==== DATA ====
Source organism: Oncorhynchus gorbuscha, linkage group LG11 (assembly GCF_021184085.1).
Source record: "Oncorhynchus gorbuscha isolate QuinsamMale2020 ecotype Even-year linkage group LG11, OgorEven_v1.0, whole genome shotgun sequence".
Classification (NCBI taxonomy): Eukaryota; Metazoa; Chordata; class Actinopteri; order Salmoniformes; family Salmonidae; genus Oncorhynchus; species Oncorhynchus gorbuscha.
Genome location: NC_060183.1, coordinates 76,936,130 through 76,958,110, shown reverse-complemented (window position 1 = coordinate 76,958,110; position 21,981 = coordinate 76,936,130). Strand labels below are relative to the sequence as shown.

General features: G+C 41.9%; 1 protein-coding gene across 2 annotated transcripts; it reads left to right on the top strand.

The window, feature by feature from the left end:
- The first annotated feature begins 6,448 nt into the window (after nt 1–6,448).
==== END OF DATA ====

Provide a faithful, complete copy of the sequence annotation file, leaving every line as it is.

Source organism: Oncorhynchus gorbuscha, linkage group LG11 (assembly GCF_021184085.1).
Source record: "Oncorhynchus gorbuscha isolate QuinsamMale2020 ecotype Even-year linkage group LG11, OgorEven_v1.0, whole genome shotgun sequence".
Classification (NCBI taxonomy): Eukaryota; Metazoa; Chordata; class Actinopteri; order Salmoniformes; family Salmonidae; genus Oncorhynchus; species Oncorhynchus gorbuscha.
Genome location: NC_060183.1, coordinates 76,936,130 through 76,958,110, shown reverse-complemented (window position 1 = coordinate 76,958,110; position 21,981 = coordinate 76,936,130). Strand labels below are relative to the sequence as shown.

General features: G+C 41.9%; 1 protein-coding gene across 2 annotated transcripts; it reads left to right on the top strand.

The window, feature by feature from the left end:
- The first annotated feature begins 6,448 nt into the window (after nt 1–6,448).